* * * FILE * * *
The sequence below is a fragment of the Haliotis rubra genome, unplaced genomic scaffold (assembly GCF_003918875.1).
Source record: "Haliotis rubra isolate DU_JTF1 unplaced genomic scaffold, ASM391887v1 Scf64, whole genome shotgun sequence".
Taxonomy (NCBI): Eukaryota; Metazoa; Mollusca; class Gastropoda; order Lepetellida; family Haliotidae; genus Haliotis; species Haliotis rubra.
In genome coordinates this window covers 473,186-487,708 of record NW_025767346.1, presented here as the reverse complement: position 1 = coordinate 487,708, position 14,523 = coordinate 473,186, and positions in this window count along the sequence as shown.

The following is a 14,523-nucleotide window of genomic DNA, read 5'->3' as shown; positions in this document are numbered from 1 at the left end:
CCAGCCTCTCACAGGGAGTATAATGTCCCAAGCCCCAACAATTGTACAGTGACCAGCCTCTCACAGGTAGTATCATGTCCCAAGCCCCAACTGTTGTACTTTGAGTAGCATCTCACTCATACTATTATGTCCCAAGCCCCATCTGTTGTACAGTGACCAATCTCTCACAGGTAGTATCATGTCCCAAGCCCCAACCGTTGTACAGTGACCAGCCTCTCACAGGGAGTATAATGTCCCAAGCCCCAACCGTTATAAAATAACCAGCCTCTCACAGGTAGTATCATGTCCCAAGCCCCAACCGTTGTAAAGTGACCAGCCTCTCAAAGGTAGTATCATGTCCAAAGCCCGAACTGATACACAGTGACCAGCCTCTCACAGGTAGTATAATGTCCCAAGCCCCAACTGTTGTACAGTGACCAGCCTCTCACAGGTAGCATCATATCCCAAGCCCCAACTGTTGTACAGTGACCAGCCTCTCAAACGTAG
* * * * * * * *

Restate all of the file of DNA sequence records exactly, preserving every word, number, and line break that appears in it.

The sequence below is a fragment of the Haliotis rubra genome, unplaced genomic scaffold (assembly GCF_003918875.1).
Source record: "Haliotis rubra isolate DU_JTF1 unplaced genomic scaffold, ASM391887v1 Scf64, whole genome shotgun sequence".
Taxonomy (NCBI): Eukaryota; Metazoa; Mollusca; class Gastropoda; order Lepetellida; family Haliotidae; genus Haliotis; species Haliotis rubra.
In genome coordinates this window covers 473,186-487,708 of record NW_025767346.1, presented here as the reverse complement: position 1 = coordinate 487,708, position 14,523 = coordinate 473,186, and positions in this window count along the sequence as shown.

The following is a 14,523-nucleotide window of genomic DNA, read 5'->3' as shown; positions in this document are numbered from 1 at the left end:
CCAGCCTCTCACAGGGAGTATAATGTCCCAAGCCCCAACAATTGTACAGTGACCAGCCTCTCACAGGTAGTATCATGTCCCAAGCCCCAACTGTTGTACTTTGAGTAGCATCTCACTCATACTATTATGTCCCAAGCCCCATCTGTTGTACAGTGACCAATCTCTCACAGGTAGTATCATGTCCCAAGCCCCAACCGTTGTACAGTGACCAGCCTCTCACAGGGAGTATAATGTCCCAAGCCCCAACCGTTATAAAATAACCAGCCTCTCACAGGTAGTATCATGTCCCAAGCCCCAACCGTTGTAAAGTGACCAGCCTCTCAAAGGTAGTATCATGTCCAAAGCCCGAACTGATACACAGTGACCAGCCTCTCACAGGTAGTATAATGTCCCAAGCCCCAACTGTTGTACAGTGACCAGCCTCTCACAGGTAGCATCATATCCCAAGCCCCAACTGTTGTACAGTGACCAGCCTCTCAAACGTAG